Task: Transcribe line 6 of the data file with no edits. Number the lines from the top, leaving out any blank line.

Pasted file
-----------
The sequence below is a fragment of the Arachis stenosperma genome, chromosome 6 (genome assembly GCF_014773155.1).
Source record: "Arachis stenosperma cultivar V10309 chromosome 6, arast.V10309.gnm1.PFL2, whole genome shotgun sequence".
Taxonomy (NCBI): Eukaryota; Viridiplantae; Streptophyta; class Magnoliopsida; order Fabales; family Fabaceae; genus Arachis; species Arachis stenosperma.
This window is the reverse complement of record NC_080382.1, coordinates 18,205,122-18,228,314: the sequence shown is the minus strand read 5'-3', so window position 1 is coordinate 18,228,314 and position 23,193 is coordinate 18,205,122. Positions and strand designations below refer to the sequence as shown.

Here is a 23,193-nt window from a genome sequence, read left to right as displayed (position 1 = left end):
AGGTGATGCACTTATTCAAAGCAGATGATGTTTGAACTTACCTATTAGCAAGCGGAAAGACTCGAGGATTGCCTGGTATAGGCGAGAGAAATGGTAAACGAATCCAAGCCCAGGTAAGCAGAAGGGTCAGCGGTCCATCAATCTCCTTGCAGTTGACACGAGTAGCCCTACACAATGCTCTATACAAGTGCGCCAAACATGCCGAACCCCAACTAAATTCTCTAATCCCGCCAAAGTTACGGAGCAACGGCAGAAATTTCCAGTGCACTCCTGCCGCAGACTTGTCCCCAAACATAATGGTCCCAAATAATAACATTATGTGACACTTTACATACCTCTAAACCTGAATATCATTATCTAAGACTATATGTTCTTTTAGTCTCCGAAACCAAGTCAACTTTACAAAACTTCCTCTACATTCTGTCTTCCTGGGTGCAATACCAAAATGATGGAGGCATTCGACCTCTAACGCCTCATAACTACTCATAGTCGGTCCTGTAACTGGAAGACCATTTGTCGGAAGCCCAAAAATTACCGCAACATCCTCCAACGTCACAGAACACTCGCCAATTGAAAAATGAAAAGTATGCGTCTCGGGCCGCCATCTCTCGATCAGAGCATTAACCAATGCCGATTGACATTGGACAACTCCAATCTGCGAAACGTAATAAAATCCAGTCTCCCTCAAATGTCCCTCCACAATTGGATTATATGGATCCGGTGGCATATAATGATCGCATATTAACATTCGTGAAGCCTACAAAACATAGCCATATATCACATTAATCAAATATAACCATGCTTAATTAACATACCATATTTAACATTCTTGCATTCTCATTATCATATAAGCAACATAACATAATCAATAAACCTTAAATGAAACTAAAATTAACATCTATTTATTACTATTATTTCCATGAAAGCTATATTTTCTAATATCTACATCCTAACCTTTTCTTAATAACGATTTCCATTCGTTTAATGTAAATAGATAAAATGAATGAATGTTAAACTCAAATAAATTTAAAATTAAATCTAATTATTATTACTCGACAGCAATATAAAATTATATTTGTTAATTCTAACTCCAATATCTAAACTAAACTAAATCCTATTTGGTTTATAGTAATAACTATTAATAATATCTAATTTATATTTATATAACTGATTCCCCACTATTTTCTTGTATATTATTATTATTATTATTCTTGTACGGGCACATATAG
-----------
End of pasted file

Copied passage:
AGGTGATGCACTTATTCAAAGCAGATGATGTTTGAACTTACCTATTAGCAAGCGGAAAGACTCGAGGATTGCCTGGTATAGGCGAGAGAAATGGTAAACGAATCCAAGCCCAGGTAAGCAGAAGGGTCAGCGGTCCATCAATCTCCTTGCAGTTGACACGAGTAGCCCTACACAATGCTCTATACAAGTGCGCCAAACATGCCGAACCCCAACTAAATTCTCTAATCCCGCCAAAGTTACGGAGCAACGGCAGAAATTTCCAGTGCACTCCTGCCGCAGACTTGTCCCCAAACATAATGGTCCCAAATAATAACATTATGTGACACTTTACATACCTCTAAACCTGAATATCATTATCTAAGACTATATGTTCTTTTAGTCTCCGAAACCAAGTCAACTTTACAAAACTTCCTCTACATTCTGTCTTCCTGGGTGCAATACCAAAATGATGGAGGCATTCGACCTCTAACGCCTCATAACTACTCATAGTCGGTCCTGTAACTGGAAGACCATTTGTCGGAAGCCCAAAAATTACCGCAACATCCTCCAACGTCACAGAACACTCGCCAATTGAAAAATGAAAAGTATGCGTCTCGGGCCGCCATCTCTCGATCAGAGCATTAACCAATGCCGATTGACATTGGACAACTCCAATCTGCGAAACGTAATAAAATCCAGTCTCCCTCAAATGTCCCTCCACAATTGGATTATATGGATCCGGTGGCATATAATGATCGCATATTAACATTCGTGAAGCCTACAAAACATAGCCATATATCACATTAATCAAATATAACCATGCTTAATTAACATACCATATTTAACATTCTTGCATTCTCATTATCATATAAGCAACATAACATAATCAATAAACCTTAAATGAAACTAAAATTAACATCTATTTATTACTATTATTTCCATGAAAGCTATATTTTCTAATATCTACATCCTAACCTTTTCTTAATAACGATTTCCATTCGTTTAATGTAAATAGATAAAATGAATGAATGTTAAACTCAAATAAATTTAAAATTAAATCTAATTATTATTACTCGACAGCAATATAAAATTATATTTGTTAATTCTAACTCCAATATCTAAACTAAACTAAATCCTATTTGGTTTATAGTAATAACTATTAATAATATCTAATTTATATTTATATAACTGATTCCCCACTATTTTCTTGTATATTATTATTATTATTATTCTTGTACGGGCACATATAG